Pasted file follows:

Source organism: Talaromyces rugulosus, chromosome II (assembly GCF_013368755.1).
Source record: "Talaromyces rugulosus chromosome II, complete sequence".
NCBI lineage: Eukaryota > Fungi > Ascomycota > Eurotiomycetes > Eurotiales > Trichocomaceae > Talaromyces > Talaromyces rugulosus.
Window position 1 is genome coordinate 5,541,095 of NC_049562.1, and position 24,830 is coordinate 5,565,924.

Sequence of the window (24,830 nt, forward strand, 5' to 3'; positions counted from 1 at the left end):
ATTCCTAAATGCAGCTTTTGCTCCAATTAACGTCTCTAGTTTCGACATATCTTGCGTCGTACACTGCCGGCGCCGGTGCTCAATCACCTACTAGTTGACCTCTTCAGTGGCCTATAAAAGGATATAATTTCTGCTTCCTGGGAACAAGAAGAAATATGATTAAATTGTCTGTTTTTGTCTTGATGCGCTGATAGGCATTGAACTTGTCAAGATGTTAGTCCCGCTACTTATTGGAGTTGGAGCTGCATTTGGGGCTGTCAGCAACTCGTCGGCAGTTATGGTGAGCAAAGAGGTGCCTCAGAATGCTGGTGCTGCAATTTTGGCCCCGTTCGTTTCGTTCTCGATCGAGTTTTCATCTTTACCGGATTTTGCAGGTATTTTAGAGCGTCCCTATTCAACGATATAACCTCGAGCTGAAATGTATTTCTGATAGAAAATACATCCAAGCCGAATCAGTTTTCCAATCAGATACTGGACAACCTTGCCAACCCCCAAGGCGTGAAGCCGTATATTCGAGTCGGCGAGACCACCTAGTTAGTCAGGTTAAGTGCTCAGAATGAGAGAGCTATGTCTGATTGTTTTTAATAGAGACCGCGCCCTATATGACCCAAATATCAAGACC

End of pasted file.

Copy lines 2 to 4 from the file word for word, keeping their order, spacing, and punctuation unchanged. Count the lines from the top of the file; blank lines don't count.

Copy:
Source record: "Talaromyces rugulosus chromosome II, complete sequence".
NCBI lineage: Eukaryota > Fungi > Ascomycota > Eurotiomycetes > Eurotiales > Trichocomaceae > Talaromyces > Talaromyces rugulosus.
Window position 1 is genome coordinate 5,541,095 of NC_049562.1, and position 24,830 is coordinate 5,565,924.